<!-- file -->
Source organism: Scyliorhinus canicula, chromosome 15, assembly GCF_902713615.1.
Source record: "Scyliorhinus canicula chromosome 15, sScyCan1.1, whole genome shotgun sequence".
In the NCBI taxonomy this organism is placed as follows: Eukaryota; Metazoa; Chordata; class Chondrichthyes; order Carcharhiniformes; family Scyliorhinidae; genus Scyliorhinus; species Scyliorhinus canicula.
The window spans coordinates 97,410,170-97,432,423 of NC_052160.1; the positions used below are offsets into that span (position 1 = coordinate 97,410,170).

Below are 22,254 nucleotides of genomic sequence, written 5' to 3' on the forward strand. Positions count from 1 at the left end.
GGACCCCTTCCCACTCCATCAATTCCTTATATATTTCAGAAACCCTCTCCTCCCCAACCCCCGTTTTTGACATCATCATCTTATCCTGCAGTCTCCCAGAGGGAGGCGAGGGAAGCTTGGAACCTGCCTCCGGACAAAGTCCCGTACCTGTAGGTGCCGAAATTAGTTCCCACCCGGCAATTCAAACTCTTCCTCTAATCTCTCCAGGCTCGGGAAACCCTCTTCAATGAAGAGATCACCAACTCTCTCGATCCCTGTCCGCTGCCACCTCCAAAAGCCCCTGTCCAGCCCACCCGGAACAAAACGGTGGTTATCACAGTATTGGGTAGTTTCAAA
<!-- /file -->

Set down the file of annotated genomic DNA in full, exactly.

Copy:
Source organism: Scyliorhinus canicula, chromosome 15, assembly GCF_902713615.1.
Source record: "Scyliorhinus canicula chromosome 15, sScyCan1.1, whole genome shotgun sequence".
In the NCBI taxonomy this organism is placed as follows: Eukaryota; Metazoa; Chordata; class Chondrichthyes; order Carcharhiniformes; family Scyliorhinidae; genus Scyliorhinus; species Scyliorhinus canicula.
The window spans coordinates 97,410,170-97,432,423 of NC_052160.1; the positions used below are offsets into that span (position 1 = coordinate 97,410,170).

Below are 22,254 nucleotides of genomic sequence, written 5' to 3' on the forward strand. Positions count from 1 at the left end.
GGACCCCTTCCCACTCCATCAATTCCTTATATATTTCAGAAACCCTCTCCTCCCCAACCCCCGTTTTTGACATCATCATCTTATCCTGCAGTCTCCCAGAGGGAGGCGAGGGAAGCTTGGAACCTGCCTCCGGACAAAGTCCCGTACCTGTAGGTGCCGAAATTAGTTCCCACCCGGCAATTCAAACTCTTCCTCTAATCTCTCCAGGCTCGGGAAACCCTCTTCAATGAAGAGATCACCAACTCTCTCGATCCCTGTCCGCTGCCACCTCCAAAAGCCCCTGTCCAGCCCACCCGGAACAAAACGGTGGTTATCACAGTATTGGGTAGTTTCAAA